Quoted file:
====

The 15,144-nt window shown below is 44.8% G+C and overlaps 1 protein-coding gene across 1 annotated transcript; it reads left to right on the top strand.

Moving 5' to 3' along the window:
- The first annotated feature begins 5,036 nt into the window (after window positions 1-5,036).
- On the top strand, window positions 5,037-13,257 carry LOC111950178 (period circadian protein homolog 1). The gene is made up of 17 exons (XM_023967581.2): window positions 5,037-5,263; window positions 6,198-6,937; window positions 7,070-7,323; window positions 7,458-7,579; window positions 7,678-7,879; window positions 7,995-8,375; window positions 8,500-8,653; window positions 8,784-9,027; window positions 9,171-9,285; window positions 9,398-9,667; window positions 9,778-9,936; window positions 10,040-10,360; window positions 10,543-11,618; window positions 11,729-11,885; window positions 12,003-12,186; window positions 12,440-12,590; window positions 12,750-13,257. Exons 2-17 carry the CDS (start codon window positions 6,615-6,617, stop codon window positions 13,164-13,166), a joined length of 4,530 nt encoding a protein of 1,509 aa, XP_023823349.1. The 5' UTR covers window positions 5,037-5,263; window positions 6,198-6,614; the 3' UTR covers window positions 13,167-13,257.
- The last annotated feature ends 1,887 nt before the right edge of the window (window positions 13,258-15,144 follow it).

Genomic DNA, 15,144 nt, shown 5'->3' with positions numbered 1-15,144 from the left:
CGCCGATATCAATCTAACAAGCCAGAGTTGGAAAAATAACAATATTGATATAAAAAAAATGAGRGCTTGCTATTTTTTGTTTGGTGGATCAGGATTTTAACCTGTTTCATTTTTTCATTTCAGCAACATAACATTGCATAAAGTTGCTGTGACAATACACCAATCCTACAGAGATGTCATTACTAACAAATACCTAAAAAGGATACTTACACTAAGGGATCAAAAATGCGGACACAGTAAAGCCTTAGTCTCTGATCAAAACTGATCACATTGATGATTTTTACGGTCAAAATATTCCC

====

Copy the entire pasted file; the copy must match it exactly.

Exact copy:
The 15,144-nt window shown below is 44.8% G+C and overlaps 1 protein-coding gene across 1 annotated transcript; it reads left to right on the top strand.

Moving 5' to 3' along the window:
- The first annotated feature begins 5,036 nt into the window (after window positions 1-5,036).
- On the top strand, window positions 5,037-13,257 carry LOC111950178 (period circadian protein homolog 1). The gene is made up of 17 exons (XM_023967581.2): window positions 5,037-5,263; window positions 6,198-6,937; window positions 7,070-7,323; window positions 7,458-7,579; window positions 7,678-7,879; window positions 7,995-8,375; window positions 8,500-8,653; window positions 8,784-9,027; window positions 9,171-9,285; window positions 9,398-9,667; window positions 9,778-9,936; window positions 10,040-10,360; window positions 10,543-11,618; window positions 11,729-11,885; window positions 12,003-12,186; window positions 12,440-12,590; window positions 12,750-13,257. Exons 2-17 carry the CDS (start codon window positions 6,615-6,617, stop codon window positions 13,164-13,166), a joined length of 4,530 nt encoding a protein of 1,509 aa, XP_023823349.1. The 5' UTR covers window positions 5,037-5,263; window positions 6,198-6,614; the 3' UTR covers window positions 13,167-13,257.
- The last annotated feature ends 1,887 nt before the right edge of the window (window positions 13,258-15,144 follow it).

Genomic DNA, 15,144 nt, shown 5'->3' with positions numbered 1-15,144 from the left:
CGCCGATATCAATCTAACAAGCCAGAGTTGGAAAAATAACAATATTGATATAAAAAAAATGAGRGCTTGCTATTTTTTGTTTGGTGGATCAGGATTTTAACCTGTTTCATTTTTTCATTTCAGCAACATAACATTGCATAAAGTTGCTGTGACAATACACCAATCCTACAGAGATGTCATTACTAACAAATACCTAAAAAGGATACTTACACTAAGGGATCAAAAATGCGGACACAGTAAAGCCTTAGTCTCTGATCAAAACTGATCACATTGATGATTTTTACGGTCAAAATATTCCC